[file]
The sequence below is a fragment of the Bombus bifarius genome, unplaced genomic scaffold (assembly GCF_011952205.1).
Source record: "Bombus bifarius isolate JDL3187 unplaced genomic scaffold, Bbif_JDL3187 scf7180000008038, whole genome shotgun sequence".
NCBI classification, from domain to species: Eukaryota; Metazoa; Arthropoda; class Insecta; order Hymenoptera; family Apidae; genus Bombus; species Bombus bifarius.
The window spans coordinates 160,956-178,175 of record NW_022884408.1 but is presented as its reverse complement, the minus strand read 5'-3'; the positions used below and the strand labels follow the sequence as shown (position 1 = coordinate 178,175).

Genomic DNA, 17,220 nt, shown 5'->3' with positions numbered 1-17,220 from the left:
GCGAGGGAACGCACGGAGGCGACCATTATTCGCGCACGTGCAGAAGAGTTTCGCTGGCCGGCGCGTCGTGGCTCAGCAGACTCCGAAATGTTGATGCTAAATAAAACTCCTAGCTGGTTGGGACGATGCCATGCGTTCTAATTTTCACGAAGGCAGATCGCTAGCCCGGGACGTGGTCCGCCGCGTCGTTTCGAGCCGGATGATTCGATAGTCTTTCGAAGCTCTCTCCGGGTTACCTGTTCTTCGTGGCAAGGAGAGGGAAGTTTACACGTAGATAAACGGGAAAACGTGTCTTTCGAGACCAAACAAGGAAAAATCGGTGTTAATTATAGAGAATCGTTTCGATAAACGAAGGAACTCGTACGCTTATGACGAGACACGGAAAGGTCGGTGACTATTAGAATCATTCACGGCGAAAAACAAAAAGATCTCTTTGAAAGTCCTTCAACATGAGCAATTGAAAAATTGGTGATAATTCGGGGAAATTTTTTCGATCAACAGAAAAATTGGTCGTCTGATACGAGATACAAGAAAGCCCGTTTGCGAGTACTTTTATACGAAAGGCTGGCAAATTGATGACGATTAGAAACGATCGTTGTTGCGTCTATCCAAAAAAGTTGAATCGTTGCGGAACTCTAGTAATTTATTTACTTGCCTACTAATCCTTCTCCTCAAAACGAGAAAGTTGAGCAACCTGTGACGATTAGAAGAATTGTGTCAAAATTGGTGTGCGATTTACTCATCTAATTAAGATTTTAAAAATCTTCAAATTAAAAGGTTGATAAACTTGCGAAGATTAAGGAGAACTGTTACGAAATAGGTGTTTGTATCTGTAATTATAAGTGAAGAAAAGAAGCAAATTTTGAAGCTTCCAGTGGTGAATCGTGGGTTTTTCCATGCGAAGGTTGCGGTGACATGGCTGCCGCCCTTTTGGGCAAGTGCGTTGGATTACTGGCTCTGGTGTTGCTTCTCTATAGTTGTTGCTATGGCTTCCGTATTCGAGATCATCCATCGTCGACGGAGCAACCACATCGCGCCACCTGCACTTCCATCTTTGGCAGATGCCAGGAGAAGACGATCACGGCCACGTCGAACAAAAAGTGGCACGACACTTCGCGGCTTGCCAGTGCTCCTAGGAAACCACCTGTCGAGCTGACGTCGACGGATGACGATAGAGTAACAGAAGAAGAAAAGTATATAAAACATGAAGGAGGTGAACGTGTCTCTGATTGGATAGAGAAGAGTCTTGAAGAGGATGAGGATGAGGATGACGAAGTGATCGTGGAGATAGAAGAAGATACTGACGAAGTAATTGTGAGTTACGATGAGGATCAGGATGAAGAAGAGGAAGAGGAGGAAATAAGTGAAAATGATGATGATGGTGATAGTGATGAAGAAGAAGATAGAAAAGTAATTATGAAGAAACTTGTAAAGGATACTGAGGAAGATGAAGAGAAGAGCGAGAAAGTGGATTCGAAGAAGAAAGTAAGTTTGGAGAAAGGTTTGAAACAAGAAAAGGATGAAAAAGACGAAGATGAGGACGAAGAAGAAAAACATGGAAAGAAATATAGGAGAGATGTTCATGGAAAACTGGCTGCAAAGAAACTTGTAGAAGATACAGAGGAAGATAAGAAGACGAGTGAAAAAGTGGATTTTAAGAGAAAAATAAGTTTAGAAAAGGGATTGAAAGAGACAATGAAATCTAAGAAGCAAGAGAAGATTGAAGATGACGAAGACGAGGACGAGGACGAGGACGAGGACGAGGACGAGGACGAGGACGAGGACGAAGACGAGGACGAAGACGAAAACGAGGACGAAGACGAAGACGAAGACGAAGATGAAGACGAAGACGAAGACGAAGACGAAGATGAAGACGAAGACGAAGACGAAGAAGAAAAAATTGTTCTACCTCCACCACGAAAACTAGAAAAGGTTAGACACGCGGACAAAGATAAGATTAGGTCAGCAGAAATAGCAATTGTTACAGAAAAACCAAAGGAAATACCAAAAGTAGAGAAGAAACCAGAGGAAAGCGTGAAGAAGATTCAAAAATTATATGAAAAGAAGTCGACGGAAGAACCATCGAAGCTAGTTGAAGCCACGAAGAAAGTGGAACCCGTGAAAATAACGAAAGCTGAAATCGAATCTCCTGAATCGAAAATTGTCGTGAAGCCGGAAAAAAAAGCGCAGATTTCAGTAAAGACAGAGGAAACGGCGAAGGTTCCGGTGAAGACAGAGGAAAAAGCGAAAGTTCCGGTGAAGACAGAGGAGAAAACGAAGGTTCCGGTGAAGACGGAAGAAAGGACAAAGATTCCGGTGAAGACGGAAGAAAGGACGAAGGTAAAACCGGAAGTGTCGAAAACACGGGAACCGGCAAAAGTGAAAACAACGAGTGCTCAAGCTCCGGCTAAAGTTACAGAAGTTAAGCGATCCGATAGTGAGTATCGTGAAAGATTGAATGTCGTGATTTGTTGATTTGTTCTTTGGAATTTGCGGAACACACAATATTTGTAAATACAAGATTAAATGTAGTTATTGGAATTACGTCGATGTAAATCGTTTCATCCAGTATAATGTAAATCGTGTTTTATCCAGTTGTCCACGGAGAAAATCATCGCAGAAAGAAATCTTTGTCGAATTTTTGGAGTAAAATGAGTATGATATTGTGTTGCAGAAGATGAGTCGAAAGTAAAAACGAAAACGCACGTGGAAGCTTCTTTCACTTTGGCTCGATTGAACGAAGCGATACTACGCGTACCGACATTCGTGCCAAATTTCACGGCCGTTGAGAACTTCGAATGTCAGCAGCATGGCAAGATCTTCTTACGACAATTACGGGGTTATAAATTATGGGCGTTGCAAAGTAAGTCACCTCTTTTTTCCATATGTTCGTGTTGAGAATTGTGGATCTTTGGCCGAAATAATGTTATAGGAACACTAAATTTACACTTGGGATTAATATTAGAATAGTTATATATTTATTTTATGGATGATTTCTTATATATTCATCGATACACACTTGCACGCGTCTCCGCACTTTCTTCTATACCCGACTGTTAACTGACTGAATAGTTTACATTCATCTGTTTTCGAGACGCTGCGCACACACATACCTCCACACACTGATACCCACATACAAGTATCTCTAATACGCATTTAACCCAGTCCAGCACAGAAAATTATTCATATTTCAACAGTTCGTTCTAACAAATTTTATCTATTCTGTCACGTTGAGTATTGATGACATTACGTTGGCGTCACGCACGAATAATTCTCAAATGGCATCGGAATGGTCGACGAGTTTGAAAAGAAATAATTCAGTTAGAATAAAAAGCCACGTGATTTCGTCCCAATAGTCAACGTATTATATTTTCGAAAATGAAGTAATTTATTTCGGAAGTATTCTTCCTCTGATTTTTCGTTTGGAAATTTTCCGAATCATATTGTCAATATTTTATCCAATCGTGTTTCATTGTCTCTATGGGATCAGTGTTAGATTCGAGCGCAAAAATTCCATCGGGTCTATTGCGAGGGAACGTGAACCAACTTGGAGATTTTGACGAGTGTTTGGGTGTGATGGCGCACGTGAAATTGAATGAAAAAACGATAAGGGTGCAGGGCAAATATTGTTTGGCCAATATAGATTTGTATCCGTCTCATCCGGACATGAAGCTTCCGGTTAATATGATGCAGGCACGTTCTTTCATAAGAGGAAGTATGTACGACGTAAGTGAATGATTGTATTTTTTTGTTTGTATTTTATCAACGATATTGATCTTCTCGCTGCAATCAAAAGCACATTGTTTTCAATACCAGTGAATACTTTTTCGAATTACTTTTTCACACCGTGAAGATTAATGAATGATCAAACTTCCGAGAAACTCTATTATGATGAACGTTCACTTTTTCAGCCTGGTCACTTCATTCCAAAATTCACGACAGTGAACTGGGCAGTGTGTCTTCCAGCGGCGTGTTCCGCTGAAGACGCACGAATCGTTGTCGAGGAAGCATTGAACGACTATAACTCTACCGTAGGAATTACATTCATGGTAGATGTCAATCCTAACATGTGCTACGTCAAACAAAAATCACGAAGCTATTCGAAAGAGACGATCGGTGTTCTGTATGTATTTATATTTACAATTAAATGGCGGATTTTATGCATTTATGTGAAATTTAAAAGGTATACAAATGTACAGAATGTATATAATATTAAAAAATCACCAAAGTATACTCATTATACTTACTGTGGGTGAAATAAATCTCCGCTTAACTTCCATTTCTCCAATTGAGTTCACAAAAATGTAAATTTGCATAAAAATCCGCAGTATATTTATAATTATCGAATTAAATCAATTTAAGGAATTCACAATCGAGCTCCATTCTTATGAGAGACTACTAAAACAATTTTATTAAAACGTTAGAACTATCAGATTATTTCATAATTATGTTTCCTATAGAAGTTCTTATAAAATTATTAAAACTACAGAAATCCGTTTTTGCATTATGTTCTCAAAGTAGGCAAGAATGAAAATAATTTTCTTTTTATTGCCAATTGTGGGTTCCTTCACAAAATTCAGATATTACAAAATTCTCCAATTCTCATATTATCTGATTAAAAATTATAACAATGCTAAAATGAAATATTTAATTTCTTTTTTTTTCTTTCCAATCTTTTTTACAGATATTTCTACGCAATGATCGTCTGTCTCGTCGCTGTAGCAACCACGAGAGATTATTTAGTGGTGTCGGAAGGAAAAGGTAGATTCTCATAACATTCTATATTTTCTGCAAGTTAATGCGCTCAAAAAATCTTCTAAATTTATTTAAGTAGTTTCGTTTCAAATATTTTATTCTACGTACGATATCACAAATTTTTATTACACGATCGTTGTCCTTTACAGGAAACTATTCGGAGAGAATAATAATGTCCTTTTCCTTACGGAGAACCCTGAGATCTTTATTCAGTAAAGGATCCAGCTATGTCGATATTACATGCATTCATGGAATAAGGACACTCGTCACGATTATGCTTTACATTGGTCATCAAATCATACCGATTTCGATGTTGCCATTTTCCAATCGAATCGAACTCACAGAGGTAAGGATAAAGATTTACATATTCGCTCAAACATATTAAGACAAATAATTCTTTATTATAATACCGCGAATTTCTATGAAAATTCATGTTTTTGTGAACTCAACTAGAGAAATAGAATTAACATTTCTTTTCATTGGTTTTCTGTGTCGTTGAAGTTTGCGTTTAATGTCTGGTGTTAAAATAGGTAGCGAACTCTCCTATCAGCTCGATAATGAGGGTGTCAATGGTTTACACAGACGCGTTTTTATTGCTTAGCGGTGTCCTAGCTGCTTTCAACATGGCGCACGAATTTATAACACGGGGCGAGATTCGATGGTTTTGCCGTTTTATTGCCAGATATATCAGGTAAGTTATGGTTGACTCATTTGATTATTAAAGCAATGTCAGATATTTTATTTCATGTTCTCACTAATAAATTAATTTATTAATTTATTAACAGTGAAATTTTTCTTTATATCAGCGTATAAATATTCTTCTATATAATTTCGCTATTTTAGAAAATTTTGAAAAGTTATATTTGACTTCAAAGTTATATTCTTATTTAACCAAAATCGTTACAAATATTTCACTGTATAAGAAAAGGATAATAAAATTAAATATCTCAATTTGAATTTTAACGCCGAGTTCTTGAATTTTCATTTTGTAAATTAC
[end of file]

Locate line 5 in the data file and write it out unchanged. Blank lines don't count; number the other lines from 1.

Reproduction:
Genomic DNA, 17,220 nt, shown 5'->3' with positions numbered 1-17,220 from the left: